Below are my welcoming remarks to the NISO webinar on Heritage Lost?: Ensuring the Preservation of Ebooks on May 23rd.
“Good afternoon and welcome to the second part of this NISO Two-Part Webinar on Understanding Critical Elements of E-books: Acquiring, Sharing, and Preserving. This part is entitled Heritage Lost? Ensuring the Preservation of E-books.
Perhaps it is due to the fact that electronic journals were adopted much earlier and more rapidly, that we are more familiar with the archiving and preservation of e-journal content than e-book content. However, just as it did in the late 1990s after e-journals became prevalent, so too the topic of preservation of e-books is now rising up in the minds of people deeply concerned with the long-term preservation of cultural materials.
That is not to say that no one is considering these issues. Some of the bigger digitization projects involve libraries and as such include preservation as part of their mission. I’m thinking in particular about the Internet Archive, Portico and the HaithiTrust in this regard, but there are certainly others. Today we’ll here from two of these groups and what they are doing to support
Another big preservation issue that is frequently overlooked is the model of distribution that many publishers are moving toward, which is a license model rather than a sale model. I won’t get into either the legal or business rationale for this shift, but I do want to focus on this shift’s implications for preservation and in particular publishers. An important analogy that I make to publishers is that of renting a house versus selling a house. When a publisher sells a house (in this case a book), it passes on all the responsibility for the house and it’s upkeep onto the new owner. Now if a person rents that same house, the responsibility for fixing the leaking roof, for painting the walls and repairing the broken windows generally falls back to the landlord who is renting the house. Obviously, there is money to be made and the terms of the lease impact who is responsible for what, but in general, the owner is still the primary person responsible for the major upkeep of the house.
In the case of the sale of a book, the publisher is no longer responsible for that item and its preservation onto the new owner, say the library. It is then up to the library to ensure that the book doesn’t fall apart, that the cover stays clean, or the pages don’t rip. However, as we move to a license environment, the long-term responsibility of upgrading file formats, of continuing to provide access and functionality falls back to the publisher. The publisher is the landlord, renting e-books to the publishing community. And this responsibility requires a great deal more effort than simply hosting the file. The publishers will eventually need to repaint, to refurbish, to fix the broken plumbing to speak on this digital collection. I expect that this will be no small feat, and something that few publishers are prepared to address.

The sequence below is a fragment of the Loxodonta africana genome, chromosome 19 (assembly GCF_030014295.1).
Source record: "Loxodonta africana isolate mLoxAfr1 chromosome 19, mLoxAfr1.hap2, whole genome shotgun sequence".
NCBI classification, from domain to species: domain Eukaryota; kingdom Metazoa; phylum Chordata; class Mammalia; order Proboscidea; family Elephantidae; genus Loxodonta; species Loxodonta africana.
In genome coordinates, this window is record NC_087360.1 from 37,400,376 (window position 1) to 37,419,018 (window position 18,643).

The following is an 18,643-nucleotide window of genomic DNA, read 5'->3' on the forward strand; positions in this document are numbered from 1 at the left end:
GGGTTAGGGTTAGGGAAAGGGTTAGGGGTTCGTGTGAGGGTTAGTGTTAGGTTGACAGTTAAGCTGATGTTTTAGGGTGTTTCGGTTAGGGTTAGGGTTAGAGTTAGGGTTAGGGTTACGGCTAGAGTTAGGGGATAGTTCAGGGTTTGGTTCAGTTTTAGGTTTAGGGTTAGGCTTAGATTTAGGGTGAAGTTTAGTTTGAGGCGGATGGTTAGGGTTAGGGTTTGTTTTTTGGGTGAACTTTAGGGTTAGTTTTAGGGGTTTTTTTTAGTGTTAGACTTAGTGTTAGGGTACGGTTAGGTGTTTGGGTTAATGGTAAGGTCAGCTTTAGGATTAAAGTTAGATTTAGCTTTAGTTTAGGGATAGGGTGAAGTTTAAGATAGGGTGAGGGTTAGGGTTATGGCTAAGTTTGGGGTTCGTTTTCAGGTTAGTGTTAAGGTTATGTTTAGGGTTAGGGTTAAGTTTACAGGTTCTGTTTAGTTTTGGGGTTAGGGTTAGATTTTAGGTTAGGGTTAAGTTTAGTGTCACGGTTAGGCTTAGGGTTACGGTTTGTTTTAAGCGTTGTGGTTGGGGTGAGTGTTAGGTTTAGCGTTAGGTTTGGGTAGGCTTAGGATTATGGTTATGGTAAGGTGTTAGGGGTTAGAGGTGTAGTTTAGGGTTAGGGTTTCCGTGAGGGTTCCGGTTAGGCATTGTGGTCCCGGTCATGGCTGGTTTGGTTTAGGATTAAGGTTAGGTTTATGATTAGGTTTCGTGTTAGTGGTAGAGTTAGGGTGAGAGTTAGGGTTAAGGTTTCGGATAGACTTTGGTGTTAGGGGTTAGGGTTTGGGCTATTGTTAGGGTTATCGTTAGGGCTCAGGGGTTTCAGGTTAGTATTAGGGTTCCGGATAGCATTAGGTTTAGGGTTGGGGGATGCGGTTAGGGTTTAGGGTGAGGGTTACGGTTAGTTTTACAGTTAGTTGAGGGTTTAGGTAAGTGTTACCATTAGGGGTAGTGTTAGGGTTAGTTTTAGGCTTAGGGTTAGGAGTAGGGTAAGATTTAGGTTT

The Library of Congress has begun thinking about this problem from the perspective of their demand deposit requirement related to copyright registration for LC’s own collection. While they are at the moment focused on electronic-only journals, one can envision a scenario where electronic-only books are not that far away. LC has not explicitly discussed e-book preservation and their current work is only focused on e-journals. However, the problems that LC is facing is illustrative of the larger issues that they likely will face. There are standards for journal article formatting using XML, such as the soon to be released Journal Article Tag Suite or (JATS), formerly the NLM DTD. This project developed by the National Library of Medicine in the US was specifically focused on developing an archival tagging model for journal article content distribution and preservation. There is no similar model for books that is widely adopted. If the variation of journal markup is significant, the same complexity for book content is some exponential increase over that.
No archive can sustain a stream of ingest from hundreds or thousands of publishers without standards. It is simply unmanageable to accept any file in any format from thousands of publishers. And this is of course, where standards comes in, although this isn’t the forefront of either of our presentations today, it does sit there in the not so distant background.
And there has been a great deal of focus over the past year on the adoption of the new EPUB 3.0 specification. This is a great advancement and it will certainly help speed adoption of e-books and their overall interoperability with existing systems. However, it should be clear that EPUB is not designed as an archival format. Many of the things that would make EPUB 3 archival exist within the structure but their inclusion by publishers is optional, not mandatory. In the same way that accessibility and archiving functionality is possible within PDF files, but it is functionality that most publishers don’t take advantage of or implement. We as a community, need to develop profiles of EPUB for preservation that publishes can target, if not for their distribution, at least for their long-term preservation purposes both internally and externally.
It will be a long-term project that we will be engaged in. And it is something that we need to focus concerted attention on, because preservation isn’t the first thing on content creator’s minds. However, we should be able to continue to press the issue and make progress on these issues.